Baltimore’s incredible National Aquarium can’t be beat when it comes to fans of the oceans deep, but three area attractions bring the focus inland somewhat, and onto a smaller but no less famous body of water, the Chesapeake Bay. Each features  a selection of fun animals to observe, as well as targeted educational exhibits focused on stewardship of the Chesapeake Bay watershed stretching from New York to the North and Virginia to the South.

glen-echo-aquariumPhoto: Glen Echo Park Aquarium via Facebook

Glen Echo Aquarium
With bullfrogs nestled in the pond, and a homemade yellow submarine greeting visitors at the entrance, the new Glen Echo Park Aquarium introduces a new generation of environmental stewards to the wonders of the Chesapeake Bay region. Occupying  a corner of the Park along the winding entrance path vacated two years ago by the Living Classrooms Foundation, the aquarium teems with life both under the sea and on land, and is fast becoming a hit among the array of kid-approved fun spots Glen Echo encompasses. The setting is perfect for Director Andrew Wilson who since his Navy days dreamed of creating his own place for families and students to become immersed in the history and fragile ecosystem of the Bay, from its native plants and animals to Native American history. Outside, a ship’s bow is readied as an outdoor classroom, along with a planned revival of the sand play area. Inside, Wilson’s entire family helps make the dream a reality. From his educator wife Mary Beth who fields questions about horseshoe crabs and stingrays, to his son and daughter showing visitors around the small, but mighty facility with seaworthy views at munchkin eye level,  a touch tank, and guess what–a pirate!

Fascinating Fact: According to the Defenders of Wildlife website, there are 4,740 species of frogs around the world, about 90 of which may be found in the U.S., including the American Bullfrogs residing in Glen Echo Park Aquarium’s pond.

Glen Echo Park Aquarium
7300 MacArthur Blvd. (Glen Echo, Md)
301-955-6256
Online: gepaquarium.org

10629846_865401900138633_1816221794089826106_nPhoto: Calvert Marine Museum via Facebook

Calvert  Marine Museum
This gem features the renovated Drum Point lighthouse, a signature landmark on Southern Maryland’s Chesapeake Bay waterfront. With Girl Scout badge earning opportunities, as well as a number of family programs aimed at school-aged kiddos, and the aptly named “Squirts” and “Minnows”  for the under five set,  you will be hard pressed to find a reason not to cross the bridge to Solomon’s Island. Exhibits focus on native marine animal life like a River Otter habitat, as well as the people who make their living on the Chesapeake Bay and everything it takes to get the job done from lighthouse operations to the sailing vessels. The Paleontology Room features a replica of Calvert Cliffs, where many of the museum’s own fossil treasures were found. In the Discovery Room, billed as “Paradise for Pint-sized Passers-by” your little Indiana can dig up his own fossils, while mini marine biologists get up close and personal with the sea stars. Outside, the beautiful Marsh Walk is prime bird-watching real estate and a welcome respite for little ones(or their parents) who may need to escape the indoor setting.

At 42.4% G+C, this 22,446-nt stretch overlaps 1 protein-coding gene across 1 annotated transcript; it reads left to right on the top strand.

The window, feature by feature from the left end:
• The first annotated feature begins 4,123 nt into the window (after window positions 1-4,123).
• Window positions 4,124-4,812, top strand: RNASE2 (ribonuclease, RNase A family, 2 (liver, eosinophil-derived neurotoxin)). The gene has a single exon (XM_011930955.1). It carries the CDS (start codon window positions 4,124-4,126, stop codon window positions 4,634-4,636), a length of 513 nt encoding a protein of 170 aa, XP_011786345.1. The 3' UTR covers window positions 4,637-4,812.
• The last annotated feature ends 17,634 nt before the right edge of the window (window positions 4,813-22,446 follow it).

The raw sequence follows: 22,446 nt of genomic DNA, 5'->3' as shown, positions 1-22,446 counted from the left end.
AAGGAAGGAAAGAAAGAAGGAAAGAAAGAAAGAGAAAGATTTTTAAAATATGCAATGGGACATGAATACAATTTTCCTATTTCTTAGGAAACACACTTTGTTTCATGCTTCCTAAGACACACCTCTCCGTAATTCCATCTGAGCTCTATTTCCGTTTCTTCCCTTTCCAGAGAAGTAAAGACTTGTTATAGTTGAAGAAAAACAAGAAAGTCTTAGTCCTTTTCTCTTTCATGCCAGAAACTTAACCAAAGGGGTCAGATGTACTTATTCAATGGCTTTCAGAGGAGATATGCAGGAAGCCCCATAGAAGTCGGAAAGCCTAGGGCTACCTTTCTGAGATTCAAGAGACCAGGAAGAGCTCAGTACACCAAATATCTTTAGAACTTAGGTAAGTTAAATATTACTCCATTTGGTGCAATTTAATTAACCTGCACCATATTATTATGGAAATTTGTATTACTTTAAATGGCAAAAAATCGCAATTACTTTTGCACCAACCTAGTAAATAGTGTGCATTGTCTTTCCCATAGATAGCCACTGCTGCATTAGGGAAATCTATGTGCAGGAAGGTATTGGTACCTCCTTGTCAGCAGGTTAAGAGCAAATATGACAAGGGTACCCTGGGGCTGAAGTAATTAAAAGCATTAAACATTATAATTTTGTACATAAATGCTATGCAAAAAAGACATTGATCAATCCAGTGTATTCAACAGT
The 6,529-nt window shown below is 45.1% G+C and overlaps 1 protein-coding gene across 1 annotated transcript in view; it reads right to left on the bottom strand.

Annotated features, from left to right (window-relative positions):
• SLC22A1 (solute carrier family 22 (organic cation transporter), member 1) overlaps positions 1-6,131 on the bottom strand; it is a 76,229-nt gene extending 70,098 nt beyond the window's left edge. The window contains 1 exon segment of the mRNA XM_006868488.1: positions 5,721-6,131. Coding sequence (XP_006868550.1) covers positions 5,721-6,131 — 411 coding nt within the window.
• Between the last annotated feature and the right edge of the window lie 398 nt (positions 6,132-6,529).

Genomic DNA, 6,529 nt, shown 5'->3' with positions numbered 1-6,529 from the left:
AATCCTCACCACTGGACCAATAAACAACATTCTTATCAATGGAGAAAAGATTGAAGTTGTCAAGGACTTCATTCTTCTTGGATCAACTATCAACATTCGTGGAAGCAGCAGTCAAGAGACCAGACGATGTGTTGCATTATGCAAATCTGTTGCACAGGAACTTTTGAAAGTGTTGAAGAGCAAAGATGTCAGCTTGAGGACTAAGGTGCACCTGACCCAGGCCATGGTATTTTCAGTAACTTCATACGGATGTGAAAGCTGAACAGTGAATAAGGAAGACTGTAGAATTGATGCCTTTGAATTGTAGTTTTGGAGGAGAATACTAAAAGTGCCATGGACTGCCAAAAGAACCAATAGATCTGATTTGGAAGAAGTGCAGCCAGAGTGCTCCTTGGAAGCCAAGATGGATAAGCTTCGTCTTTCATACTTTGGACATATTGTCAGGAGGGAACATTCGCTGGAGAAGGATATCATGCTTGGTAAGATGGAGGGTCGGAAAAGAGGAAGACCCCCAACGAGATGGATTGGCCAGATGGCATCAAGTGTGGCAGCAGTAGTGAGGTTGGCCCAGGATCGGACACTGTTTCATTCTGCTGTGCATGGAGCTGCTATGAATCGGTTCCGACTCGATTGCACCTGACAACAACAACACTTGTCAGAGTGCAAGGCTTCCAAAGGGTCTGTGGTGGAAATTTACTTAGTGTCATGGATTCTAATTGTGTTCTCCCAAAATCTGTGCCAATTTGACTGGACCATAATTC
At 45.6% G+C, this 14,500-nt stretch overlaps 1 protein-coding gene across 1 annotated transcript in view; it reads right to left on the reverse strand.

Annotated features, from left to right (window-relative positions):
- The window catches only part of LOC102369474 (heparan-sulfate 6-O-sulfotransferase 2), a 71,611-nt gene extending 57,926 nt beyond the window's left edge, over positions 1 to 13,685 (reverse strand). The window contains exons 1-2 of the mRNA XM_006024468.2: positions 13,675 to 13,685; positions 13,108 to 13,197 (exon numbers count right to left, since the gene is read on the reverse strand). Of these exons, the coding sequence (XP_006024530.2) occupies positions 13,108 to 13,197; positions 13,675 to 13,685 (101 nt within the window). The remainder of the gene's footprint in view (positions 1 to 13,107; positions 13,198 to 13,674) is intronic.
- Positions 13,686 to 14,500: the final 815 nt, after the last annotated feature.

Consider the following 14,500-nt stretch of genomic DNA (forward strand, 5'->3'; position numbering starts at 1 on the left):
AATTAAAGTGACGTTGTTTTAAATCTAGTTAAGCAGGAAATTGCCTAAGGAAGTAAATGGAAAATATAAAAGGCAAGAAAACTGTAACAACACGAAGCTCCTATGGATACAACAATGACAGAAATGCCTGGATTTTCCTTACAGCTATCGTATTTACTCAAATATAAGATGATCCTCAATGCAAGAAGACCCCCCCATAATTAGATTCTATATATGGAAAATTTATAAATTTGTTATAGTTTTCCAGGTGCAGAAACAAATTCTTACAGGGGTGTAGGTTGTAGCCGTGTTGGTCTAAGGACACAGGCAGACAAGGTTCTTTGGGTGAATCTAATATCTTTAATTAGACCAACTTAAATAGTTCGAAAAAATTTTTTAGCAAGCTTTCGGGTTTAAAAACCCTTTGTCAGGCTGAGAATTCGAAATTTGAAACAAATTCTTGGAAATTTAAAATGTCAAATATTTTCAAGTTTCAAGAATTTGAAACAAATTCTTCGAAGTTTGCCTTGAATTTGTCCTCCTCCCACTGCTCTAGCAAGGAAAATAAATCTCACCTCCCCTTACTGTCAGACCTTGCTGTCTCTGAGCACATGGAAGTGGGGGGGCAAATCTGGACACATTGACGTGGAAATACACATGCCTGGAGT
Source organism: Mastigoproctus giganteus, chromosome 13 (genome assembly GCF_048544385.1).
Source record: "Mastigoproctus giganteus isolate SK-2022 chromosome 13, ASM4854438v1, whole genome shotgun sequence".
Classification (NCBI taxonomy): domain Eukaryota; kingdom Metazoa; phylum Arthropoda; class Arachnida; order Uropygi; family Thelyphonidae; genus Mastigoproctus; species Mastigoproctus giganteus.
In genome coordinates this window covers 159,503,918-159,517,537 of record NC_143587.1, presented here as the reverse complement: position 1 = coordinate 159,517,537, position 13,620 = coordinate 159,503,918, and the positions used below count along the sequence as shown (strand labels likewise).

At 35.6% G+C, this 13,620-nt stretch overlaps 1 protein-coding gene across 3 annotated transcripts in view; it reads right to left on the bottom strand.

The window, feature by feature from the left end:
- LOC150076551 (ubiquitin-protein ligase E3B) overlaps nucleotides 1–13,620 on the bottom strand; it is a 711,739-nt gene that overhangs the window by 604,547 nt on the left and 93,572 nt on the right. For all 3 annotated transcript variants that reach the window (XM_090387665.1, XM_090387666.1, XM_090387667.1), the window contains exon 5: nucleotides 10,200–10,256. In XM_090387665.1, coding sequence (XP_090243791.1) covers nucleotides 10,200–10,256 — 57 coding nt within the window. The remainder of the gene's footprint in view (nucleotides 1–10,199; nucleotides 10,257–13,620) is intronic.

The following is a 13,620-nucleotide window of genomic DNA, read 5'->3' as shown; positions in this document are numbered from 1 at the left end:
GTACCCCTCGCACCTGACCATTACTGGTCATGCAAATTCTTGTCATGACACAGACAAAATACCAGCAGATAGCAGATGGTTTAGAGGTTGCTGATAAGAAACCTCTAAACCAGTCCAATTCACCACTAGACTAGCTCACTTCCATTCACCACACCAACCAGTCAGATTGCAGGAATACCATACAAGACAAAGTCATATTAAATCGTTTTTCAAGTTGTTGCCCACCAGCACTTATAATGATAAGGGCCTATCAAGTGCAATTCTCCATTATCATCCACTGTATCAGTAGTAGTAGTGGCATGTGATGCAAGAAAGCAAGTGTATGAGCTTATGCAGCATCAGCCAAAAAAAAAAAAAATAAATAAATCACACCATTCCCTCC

Fascinating Fact:  The Marine Museum’s palentologists still unearth important fossil finds in the area, and last October excavated from a local family’s backyard an extremely rare skeleton of a 15-million-year-old snaggle-toothed shark!

Calvert Marine Museum
14200 Solomons Island Rd. (Solomons, Md)
410-326-2042
Online: calvertmarinemuseum.com

virginia-beach-aquariumPhoto: Virginia Aquarium via Facebook

Virginia Aquarium and Marine Science Center
With a zipline and climbing “Adventure Park” also on the grounds, a newly renovated giant 3D movie theater, as well as a number of live animal exhibits, this aquatic center rivals the National Aquarium in Baltimore. Child-friendly pricing for those under 11 also makes the the visit a bit easier on the family wallet. Among the animal exhibits are three different species of sea turtles, along with river otters and harbor seals. Two touch pools keep the littlest fish fanatics engaged, and on Tuesdays and Thursdays enjoy special programming for the preschool set. Older kids may become involved in one of three interactive educational programs that take place over multiple visits.  An entire tab on the website is dedicated to conservation issues, proving that the Center’s primary goal of conservation through education, research and sustainable practices more than just a fish tale.

Fascinating Fact: Each year in Virginia, the Center’s “Stranding Team”, a group of trained staff and volunteers come to the aid of 75-125 marine mammals and 200-350 sea turtles found beached, or otherwise entrapped and unable to return to their natural habitats.

Virginia Aquarium and Marine Science Center
717 General Booth Blvd. (Virginia Beach, Va)
757-385-3474
Online:  virginiaaquarium.com

–Carolyn Ross